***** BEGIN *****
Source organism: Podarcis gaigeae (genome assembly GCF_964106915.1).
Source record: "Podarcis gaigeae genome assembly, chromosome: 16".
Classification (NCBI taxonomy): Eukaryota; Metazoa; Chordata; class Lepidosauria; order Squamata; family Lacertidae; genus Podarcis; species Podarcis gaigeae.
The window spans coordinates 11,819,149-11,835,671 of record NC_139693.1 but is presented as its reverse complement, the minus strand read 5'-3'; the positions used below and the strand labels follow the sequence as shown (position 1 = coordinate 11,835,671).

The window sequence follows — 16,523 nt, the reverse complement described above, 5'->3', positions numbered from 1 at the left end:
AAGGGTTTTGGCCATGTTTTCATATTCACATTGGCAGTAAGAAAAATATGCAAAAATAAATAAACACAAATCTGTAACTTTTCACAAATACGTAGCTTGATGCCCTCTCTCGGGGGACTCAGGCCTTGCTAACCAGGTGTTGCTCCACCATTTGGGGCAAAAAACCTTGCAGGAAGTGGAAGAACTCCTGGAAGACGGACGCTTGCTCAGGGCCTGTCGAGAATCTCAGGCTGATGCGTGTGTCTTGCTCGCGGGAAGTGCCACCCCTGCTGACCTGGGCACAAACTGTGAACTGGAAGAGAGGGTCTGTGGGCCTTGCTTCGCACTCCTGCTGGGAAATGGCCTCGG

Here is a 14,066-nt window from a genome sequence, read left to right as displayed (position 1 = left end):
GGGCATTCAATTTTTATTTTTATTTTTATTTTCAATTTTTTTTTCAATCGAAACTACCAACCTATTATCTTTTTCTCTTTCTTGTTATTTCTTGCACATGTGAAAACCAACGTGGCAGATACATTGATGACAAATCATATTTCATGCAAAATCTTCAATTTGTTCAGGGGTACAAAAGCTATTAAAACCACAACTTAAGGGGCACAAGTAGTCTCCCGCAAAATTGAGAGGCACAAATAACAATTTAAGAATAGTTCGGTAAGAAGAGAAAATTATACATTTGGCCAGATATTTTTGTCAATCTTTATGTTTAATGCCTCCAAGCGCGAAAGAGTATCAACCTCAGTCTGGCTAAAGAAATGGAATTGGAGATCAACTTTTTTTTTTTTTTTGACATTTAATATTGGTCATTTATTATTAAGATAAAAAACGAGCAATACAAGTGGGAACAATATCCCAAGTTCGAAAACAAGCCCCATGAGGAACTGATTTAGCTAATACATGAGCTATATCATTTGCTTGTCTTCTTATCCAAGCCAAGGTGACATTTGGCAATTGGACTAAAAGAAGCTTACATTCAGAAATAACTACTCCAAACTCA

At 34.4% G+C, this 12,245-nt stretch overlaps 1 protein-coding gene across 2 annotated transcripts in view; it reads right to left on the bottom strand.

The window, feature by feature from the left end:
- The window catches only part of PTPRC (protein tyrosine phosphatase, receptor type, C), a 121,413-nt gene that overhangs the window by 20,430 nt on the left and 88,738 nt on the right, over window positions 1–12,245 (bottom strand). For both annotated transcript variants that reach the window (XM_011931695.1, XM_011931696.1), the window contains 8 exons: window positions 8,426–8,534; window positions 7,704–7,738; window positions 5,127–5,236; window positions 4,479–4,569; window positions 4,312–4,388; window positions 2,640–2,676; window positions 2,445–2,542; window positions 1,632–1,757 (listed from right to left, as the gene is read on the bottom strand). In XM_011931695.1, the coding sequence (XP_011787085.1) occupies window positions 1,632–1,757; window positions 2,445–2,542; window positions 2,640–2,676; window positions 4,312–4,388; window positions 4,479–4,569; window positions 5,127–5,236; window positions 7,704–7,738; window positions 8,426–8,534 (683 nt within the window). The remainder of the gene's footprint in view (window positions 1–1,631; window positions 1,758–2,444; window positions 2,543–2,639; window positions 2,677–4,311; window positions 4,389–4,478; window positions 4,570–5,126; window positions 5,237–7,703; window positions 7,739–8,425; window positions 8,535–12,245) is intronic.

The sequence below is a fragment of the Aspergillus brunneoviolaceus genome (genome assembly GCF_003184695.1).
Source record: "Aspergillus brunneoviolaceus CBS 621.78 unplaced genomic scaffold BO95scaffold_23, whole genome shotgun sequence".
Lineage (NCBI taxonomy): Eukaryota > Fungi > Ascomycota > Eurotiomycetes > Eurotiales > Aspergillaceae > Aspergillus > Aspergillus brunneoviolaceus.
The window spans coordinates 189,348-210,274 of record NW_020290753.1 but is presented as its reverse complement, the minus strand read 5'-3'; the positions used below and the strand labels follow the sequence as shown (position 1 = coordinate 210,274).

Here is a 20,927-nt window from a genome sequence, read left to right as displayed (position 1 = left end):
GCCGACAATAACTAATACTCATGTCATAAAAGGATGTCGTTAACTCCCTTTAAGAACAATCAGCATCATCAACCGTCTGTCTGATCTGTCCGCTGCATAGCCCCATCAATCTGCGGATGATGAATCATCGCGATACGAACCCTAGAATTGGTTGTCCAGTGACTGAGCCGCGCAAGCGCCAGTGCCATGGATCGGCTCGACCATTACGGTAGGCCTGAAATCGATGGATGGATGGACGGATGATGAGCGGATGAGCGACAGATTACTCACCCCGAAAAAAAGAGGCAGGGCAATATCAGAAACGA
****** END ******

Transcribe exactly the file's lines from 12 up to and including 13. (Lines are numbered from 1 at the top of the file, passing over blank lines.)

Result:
The sequence below is a fragment of the Aspergillus brunneoviolaceus genome (genome assembly GCF_003184695.1).
Source record: "Aspergillus brunneoviolaceus CBS 621.78 unplaced genomic scaffold BO95scaffold_23, whole genome shotgun sequence".